We’re in Florida right now and some campgrounds here are reserved a year in advance, particularly in the Florida Keys (they aren’t cheap, either). RV campground reviews generally give you a heads up about discounts, WiFi problems, if they accept dogs or what sizes of dog, type of neighbors you’ll have, etc.
For Branson, Missouri, reviews didn’t offer much help. I wanted my first long-term site to be beautiful. I wanted to have a gorgeous view when I looked out the window, because I work from the RV. Pictures helped me narrow down the campground, and then I had to call ahead.
I started planning a few weeks before and though I didn’t have a date because we were selling our house, I sent an email, asked about monthly rates–most campgrounds offer better prices for week-long or monthly stays versus nightly ones–and informed them of my intention to visit.
Then I told them I loved the view their campground offered and was there anyway I could get a good view?
I think we had the best view there!
While I worked, I looked down the mountain at Branson. I watched November’s yellow and orange leaves fall.
Park environment was another thing and something I’m still learning. But wow, that view!
Want a great spot?
Call as soon as you know you’d like to go. Tell them why you like their campground. Wish you the best luck!
The other day, I was on the computer and dropped my hand down alongside the wall and felt–water.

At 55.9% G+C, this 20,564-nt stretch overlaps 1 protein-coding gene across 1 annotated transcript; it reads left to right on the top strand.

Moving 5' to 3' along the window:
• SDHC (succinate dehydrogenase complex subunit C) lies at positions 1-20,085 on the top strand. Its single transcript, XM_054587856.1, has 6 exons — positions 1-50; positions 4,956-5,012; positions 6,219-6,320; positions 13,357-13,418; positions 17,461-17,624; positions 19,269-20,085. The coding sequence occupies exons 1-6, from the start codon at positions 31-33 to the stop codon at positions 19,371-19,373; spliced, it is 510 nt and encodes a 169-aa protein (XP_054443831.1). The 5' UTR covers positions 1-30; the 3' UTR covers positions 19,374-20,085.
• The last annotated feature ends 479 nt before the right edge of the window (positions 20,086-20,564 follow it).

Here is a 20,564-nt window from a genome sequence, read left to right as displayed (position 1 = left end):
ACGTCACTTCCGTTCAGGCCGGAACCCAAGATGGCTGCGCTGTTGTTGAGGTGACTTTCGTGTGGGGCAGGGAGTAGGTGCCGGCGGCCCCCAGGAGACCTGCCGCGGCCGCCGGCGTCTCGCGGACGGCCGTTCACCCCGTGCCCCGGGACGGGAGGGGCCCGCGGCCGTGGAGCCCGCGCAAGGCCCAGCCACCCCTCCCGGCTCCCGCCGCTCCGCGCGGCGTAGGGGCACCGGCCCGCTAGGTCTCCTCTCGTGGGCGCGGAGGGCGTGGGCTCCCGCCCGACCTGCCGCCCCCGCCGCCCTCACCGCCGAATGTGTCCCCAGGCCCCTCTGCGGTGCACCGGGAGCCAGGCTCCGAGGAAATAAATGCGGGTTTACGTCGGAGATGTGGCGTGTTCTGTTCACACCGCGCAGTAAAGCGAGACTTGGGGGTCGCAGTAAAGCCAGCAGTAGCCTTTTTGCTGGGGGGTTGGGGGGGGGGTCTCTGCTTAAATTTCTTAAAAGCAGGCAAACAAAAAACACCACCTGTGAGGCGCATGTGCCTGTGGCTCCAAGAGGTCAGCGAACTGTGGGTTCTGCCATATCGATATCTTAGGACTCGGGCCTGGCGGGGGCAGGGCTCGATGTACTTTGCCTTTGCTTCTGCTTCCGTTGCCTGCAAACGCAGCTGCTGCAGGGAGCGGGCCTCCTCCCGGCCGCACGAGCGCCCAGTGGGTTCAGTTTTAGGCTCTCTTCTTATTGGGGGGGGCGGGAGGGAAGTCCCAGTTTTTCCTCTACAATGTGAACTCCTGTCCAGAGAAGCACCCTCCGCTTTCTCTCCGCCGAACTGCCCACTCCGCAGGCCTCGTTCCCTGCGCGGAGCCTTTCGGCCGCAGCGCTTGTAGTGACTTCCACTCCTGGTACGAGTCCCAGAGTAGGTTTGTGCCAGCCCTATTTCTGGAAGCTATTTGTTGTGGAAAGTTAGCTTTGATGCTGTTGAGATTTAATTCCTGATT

Water and RVs don’t mix. Most of the materials in RVs are susceptible to water rot. RVs aren’t made of brick and stone, so they need to be sealed and those seals need to be maintained to make sure water isn’t entering where it shouldn’t.
Problem was, we were in Branson during a rain spell. So, was it a leak, or condensation?
I’d noticed condensation on the front windows.
And I’d read that condensation shouldn’t be happening, but hadn’t pursued it. So, here it was and I didn’t know.
I ran my fingers around other windows and seams and discovered moisture at the bottom of the windows. Oh no, eventually that would become more moisture. After all, it wasn’t going anywhere.
After more research, I got a reminder. I should have vented the bathroom when taking those hot showers and vented the kitchen when cooking. Now, that moisture was inside the RV. People also put off moisture in their breath, and we had three breathing people and a breathing dog at the time, so yeah, moisture.
What is venting? Maybe you don’t have an RV yet or don’t know.
Many RVs have fans in the ceiling. The fans are often small and some vent two directions-work as a fan or to pull out air. Our RV, a 2004 Itasca Sunrise 30W, is 30 feet and some inches long, has three vents, one in the living room/kitchen, one in the bathroom, and one in the bedroom. (Yes, it’s not a long motorhome–floor design makes a difference, as I’ll explain in a future post.)
The fan in the bathroom just draws air out, while the ones in the other parts of our home can pull or push air. We made some adaptations right upon purchase of the RV and we’ll cover that later.
When water is produced, venting should happen. So, when I take a shower, I should vent the bathroom. When I do, no condensation forms on the mirrors, so that’s a plus. You can see yourself after showering.
Cooking produces vapor, and also fumes from propane. I should use both the vent in the ceiling and the fan over the stove to pull that juicy cooking air and some toxins as well, away from the rest of the good air.